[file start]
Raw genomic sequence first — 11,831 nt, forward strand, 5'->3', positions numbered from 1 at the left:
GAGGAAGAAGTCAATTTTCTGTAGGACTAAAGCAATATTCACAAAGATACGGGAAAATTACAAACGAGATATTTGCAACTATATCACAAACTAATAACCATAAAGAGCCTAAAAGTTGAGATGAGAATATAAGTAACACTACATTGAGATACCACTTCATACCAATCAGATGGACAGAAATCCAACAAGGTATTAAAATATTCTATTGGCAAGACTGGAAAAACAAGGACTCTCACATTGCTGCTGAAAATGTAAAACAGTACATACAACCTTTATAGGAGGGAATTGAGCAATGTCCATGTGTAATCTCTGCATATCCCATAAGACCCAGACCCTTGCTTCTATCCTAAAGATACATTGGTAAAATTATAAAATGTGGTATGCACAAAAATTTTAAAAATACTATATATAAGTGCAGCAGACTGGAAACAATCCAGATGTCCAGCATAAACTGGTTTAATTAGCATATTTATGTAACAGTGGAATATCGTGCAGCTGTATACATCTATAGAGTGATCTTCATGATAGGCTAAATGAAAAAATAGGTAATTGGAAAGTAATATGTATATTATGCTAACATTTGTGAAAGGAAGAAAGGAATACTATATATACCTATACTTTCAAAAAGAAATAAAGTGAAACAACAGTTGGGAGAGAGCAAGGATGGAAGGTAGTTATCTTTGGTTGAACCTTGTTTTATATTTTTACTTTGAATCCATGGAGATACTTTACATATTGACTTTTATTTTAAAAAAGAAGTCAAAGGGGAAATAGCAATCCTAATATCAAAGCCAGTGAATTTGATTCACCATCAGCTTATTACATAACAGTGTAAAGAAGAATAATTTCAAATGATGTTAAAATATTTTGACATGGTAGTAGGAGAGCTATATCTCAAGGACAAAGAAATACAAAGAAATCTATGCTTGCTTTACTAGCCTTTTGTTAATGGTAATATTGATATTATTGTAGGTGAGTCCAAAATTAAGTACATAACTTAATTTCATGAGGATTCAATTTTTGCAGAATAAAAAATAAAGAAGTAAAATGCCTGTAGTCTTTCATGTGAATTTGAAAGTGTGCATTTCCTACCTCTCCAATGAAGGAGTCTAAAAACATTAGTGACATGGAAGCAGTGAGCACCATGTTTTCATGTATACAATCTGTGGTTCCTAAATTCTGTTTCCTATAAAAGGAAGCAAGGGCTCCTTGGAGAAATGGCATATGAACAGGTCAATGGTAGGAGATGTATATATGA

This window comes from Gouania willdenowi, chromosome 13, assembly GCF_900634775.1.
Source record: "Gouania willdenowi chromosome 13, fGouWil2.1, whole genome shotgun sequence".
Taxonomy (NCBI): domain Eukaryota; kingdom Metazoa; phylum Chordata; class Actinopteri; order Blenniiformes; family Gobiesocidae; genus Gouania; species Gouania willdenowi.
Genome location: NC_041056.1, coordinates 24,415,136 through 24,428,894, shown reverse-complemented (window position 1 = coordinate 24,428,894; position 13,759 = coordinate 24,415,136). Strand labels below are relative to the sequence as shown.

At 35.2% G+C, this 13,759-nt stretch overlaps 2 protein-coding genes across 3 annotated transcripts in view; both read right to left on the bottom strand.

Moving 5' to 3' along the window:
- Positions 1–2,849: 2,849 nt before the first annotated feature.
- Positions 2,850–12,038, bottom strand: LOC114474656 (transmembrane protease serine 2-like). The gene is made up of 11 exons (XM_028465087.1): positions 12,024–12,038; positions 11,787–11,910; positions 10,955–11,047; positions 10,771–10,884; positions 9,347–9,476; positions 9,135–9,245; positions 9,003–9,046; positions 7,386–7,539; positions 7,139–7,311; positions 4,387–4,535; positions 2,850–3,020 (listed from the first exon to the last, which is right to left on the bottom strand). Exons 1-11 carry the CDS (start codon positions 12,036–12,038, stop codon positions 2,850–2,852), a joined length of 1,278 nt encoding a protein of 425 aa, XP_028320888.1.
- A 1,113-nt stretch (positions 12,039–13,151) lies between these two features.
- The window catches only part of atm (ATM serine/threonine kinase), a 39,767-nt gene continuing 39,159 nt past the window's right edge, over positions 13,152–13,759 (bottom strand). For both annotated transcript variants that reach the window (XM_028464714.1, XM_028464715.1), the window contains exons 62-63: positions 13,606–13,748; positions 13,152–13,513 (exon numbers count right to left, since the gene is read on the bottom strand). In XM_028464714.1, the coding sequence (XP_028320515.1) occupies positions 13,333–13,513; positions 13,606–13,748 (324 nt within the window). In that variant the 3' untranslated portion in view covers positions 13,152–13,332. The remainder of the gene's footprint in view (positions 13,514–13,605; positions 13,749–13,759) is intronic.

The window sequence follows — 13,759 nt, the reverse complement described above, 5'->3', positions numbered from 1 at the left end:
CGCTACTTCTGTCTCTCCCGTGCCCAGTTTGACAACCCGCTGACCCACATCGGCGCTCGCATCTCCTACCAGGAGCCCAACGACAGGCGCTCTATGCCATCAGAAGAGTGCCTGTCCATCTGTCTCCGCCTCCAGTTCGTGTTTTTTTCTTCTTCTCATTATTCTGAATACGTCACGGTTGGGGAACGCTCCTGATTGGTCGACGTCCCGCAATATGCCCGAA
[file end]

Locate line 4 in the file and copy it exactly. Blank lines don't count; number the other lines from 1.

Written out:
Source record: "Gouania willdenowi chromosome 13, fGouWil2.1, whole genome shotgun sequence".